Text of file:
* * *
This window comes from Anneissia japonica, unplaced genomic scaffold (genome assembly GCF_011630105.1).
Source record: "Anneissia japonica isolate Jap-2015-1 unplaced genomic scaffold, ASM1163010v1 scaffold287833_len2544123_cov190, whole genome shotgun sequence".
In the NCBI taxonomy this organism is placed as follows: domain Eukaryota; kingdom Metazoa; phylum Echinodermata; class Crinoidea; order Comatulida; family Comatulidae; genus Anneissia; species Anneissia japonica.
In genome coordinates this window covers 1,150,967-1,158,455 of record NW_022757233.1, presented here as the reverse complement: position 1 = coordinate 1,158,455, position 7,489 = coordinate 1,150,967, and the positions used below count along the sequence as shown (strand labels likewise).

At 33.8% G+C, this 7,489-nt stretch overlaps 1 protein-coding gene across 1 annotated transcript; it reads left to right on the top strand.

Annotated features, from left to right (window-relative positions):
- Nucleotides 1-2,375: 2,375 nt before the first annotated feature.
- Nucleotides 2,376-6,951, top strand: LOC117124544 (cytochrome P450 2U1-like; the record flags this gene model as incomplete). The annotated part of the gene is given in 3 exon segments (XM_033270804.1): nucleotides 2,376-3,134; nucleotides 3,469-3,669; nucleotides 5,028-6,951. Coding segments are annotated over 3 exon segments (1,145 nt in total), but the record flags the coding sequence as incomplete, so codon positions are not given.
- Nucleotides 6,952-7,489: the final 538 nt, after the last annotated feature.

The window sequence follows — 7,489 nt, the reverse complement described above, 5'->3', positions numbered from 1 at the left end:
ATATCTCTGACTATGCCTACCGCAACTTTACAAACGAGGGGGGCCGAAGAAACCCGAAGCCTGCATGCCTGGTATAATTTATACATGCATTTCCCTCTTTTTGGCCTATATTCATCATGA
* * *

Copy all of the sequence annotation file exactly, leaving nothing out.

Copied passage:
This window comes from Anneissia japonica, unplaced genomic scaffold (genome assembly GCF_011630105.1).
Source record: "Anneissia japonica isolate Jap-2015-1 unplaced genomic scaffold, ASM1163010v1 scaffold287833_len2544123_cov190, whole genome shotgun sequence".
In the NCBI taxonomy this organism is placed as follows: domain Eukaryota; kingdom Metazoa; phylum Echinodermata; class Crinoidea; order Comatulida; family Comatulidae; genus Anneissia; species Anneissia japonica.
In genome coordinates this window covers 1,150,967-1,158,455 of record NW_022757233.1, presented here as the reverse complement: position 1 = coordinate 1,158,455, position 7,489 = coordinate 1,150,967, and the positions used below count along the sequence as shown (strand labels likewise).

At 33.8% G+C, this 7,489-nt stretch overlaps 1 protein-coding gene across 1 annotated transcript; it reads left to right on the top strand.

Annotated features, from left to right (window-relative positions):
- Nucleotides 1-2,375: 2,375 nt before the first annotated feature.
- Nucleotides 2,376-6,951, top strand: LOC117124544 (cytochrome P450 2U1-like; the record flags this gene model as incomplete). The annotated part of the gene is given in 3 exon segments (XM_033270804.1): nucleotides 2,376-3,134; nucleotides 3,469-3,669; nucleotides 5,028-6,951. Coding segments are annotated over 3 exon segments (1,145 nt in total), but the record flags the coding sequence as incomplete, so codon positions are not given.
- Nucleotides 6,952-7,489: the final 538 nt, after the last annotated feature.

The window sequence follows — 7,489 nt, the reverse complement described above, 5'->3', positions numbered from 1 at the left end:
ATATCTCTGACTATGCCTACCGCAACTTTACAAACGAGGGGGGCCGAAGAAACCCGAAGCCTGCATGCCTGGTATAATTTATACATGCATTTCCCTCTTTTTGGCCTATATTCATCATGA